When the Manteca Civic Center was completed 40 years ago, the complex was on the edge of town.
Center Street had to be extended to access the $980,000 first phase of the municipal campus that replaced the first City Hall built in Manteca in 1923 — a two-story brick building that still stands at Sycamore and Manteca Avenues across from Library Park in downtown. It will cost the city roughly the same amount to complete efforts started last year to make the council chambers American Disabilities Act compliant as well as install the latest technology once restrooms are put in place in the coming months.
There were some that thought building the new city hall “in the middle of nowhere” was nuts.
One of those people was not Jack Snyder.
Snyder had been elected in 1972 to the council. He was serving with Mayor Mark Oliver, Vice Mayor William Phillips, and council members H.C. Buchanan and Charles Shaefer when the Civic Center was dedicated on Nov. 8, 1975. Of the five men serving at the time, Snyder turned into a marathoner when it came to holding elected office in Manteca. He served from 1972 to 1990 including eight years as a directly elected mayor — plus from 2002 to 2008. His 24 years in office still stands as a record for Manteca’s council members. The only elected local officials to out serve Snyder was the late George Dadasovich who was Manteca’s elected treasurer for 52 years.
“I can’t take credit for the Civic Center,” Snyder said. “That was a project put into motion by those on the council before me.”
On Thursday, Snyder reflected on issues that faced Manteca 40 years ago — some of them haven’t changed much — and how no one could have predicted where Manteca is at today.
“Growth was one of the big issues and so was the need for more police officers,” Snyder said.
Manteca had 10,000 residents in 1975 compared to 74,000 today. The city, though, had grown 10 percent from the time he was selected in 1972 to 1975 with the addition of 1,000 more residents.
“I had no inkling that Manteca would ever get this big,” Snyder said.
He jokingly added, “If I did I would have bought a lot of land back then.”
Snyder along with Oliver and Phillips were swept into office in the 1972 election. He was approached at the time by Shaefer and others to run for council. They weren’t pleased with the direction the council at the time were taking Manteca.
‘Hop on the
sack with Jack’
“I don’t think I raised any money that year (when I first ran),” Snyder said.
Instead others paid for signs inducing one mounted to a truck driven around town that read, “Hop on the sack with Jack” in reference to the effort to replace three incumbents.
Tom Dutart was among those working on Snyder’s first campaign.
Back in 1975 red hot issues in Manteca included parks and signs.
Downtown merchants were up in arms when Kentucky Fried Chicken that opened where Athens Burgers is today in the 200 block of East Yosemite Avenue erected a pole sign with a rotating chicken bucket in top.
“There were people who believed no animated signs should be allowed downtown,” Snyder recalled.
Snyder locked horns with Dick Jones who was city manager at the time over parks.
The first involved Southside Park. The city had come into possession of two-story barracks-style housing that had been built decades earlier on the property. Jones wanted the city to build apartments. Snyder thought the best use was turning the parcel into a park. Snyder managed to convince his council colleagues to go with the park.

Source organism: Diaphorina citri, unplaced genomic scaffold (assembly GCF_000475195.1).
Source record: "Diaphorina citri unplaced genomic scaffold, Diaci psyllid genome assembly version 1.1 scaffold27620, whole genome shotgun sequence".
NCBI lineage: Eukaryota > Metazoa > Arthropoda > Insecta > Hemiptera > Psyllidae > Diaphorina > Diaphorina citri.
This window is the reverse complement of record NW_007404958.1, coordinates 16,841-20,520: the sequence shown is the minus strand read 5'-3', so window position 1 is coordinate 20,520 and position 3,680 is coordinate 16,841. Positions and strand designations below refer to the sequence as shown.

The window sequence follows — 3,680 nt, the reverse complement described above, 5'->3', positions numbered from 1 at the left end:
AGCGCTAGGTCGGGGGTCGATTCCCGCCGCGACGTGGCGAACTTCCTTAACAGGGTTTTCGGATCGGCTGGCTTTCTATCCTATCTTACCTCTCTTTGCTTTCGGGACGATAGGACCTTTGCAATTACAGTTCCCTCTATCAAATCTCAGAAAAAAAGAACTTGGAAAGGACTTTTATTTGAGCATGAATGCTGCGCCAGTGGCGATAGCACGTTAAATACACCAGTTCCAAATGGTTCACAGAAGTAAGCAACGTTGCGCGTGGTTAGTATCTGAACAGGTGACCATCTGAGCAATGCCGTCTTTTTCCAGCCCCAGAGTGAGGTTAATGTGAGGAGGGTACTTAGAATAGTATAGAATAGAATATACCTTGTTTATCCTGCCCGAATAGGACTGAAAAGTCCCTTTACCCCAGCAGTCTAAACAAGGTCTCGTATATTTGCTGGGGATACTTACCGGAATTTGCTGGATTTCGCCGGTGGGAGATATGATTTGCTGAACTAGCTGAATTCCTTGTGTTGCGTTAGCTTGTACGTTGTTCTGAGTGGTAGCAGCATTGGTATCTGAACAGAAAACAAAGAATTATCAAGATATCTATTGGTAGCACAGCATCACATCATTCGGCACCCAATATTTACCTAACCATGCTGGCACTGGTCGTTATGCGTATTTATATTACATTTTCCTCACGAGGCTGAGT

Then several years later Manteca was annexing to the north to include land that is now around where New Haven School is located, Then county d bought property in the area for a park. Snyder saw it as an opportunity for the city to obtain the park site from the county and annex it with nearby land. Jones was against the idea. Snyder, though, prevailed. The result was Northgate Park.
In the 1980s Snyder — working with developer Mike Atherton — helped orchestrate the sale of 53 acres for $1 to the city for what today is Woodward Park.
Snyder during his second go around on the council that started in 2002 was a key council player in getting Woodard Park developed as it is today.
Snyder’s passion for parks was born while he was living in Ohio. He was critical of the way the community he lived in approached recreation programs. He ultimately was convinced to become the parks and recreation director — it was a 100 percent voluntary position — and ended up overseeing the development of park facilities.
need to live in Manteca
One of Snyder’s biggest criticisms of the city today is the fact almost none of the top municipal management team resides in Manteca.
“They only care about Manteca from 9 to 5,” Snyder said.
By living elsewhere, he said they miss out on interacting throughout the week with citizens as they go about their business whether it is shopping, dining out or pursuing leisurely activities.
Snyder recalled while on the council he was often approached by citizens who had concerns when he was at the grocery store.
“That’s OK,” Snyder said of grocery store encounters. “Sometimes that’s the only way most people ever get the chance to tell you what their concerns are with the city.”
His advice for the current council is to make sure developers don’t take advantage of Manteca.
“We’ve been spoiled by local builders like Toni Raymus and Mike Atherton,” said Snyder. “They truly care about Manteca and what they build here.”
Snyder rattled off horror stories over the years as builders not from Manteca or the region built homes in Manteca that had major issues. One included a subdivision where paint was peeling off new homes and another where water was seeping through the concrete floors.